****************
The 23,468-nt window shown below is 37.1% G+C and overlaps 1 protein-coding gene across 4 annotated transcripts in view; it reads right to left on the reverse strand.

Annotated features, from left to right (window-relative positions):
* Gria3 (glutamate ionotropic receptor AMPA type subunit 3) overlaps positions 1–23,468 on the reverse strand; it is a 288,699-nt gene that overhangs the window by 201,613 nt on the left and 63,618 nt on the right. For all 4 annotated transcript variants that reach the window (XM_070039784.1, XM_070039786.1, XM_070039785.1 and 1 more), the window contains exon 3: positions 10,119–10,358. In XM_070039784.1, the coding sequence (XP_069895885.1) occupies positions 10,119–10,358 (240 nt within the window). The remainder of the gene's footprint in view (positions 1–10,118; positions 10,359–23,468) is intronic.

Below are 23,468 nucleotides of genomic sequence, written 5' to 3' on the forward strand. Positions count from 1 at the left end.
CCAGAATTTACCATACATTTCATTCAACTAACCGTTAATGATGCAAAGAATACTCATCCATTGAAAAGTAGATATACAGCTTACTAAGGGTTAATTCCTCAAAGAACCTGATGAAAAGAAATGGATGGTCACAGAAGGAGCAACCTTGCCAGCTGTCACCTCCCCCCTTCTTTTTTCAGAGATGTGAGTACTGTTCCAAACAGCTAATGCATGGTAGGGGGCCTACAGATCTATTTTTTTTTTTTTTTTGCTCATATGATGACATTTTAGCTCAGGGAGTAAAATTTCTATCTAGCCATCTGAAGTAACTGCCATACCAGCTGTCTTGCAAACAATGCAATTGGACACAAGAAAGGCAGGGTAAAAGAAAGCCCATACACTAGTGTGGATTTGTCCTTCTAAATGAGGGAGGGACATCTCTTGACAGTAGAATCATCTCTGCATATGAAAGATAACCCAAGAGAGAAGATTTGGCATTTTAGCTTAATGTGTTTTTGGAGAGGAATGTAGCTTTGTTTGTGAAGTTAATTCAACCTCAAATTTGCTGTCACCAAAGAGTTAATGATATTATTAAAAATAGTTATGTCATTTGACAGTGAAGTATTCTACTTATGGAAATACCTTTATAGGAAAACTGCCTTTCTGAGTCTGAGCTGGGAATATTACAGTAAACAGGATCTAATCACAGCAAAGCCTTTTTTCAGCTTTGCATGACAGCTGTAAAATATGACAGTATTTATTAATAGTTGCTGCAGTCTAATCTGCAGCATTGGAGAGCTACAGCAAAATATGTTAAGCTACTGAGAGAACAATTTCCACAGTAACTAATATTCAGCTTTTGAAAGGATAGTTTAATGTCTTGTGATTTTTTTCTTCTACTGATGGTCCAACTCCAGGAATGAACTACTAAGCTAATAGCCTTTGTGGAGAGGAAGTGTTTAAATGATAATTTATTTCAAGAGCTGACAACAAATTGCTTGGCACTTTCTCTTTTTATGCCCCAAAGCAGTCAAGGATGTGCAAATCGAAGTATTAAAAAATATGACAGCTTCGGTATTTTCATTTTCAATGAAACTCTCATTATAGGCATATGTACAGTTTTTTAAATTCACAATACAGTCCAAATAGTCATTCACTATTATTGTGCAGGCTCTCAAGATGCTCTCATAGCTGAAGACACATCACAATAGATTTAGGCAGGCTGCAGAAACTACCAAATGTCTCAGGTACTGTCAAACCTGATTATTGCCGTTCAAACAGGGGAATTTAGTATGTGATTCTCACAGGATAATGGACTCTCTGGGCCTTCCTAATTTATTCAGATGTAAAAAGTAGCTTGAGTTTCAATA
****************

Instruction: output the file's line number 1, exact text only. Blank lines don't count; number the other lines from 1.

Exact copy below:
The 23,468-nt window shown below is 37.1% G+C and overlaps 1 protein-coding gene across 4 annotated transcripts in view; it reads right to left on the reverse strand.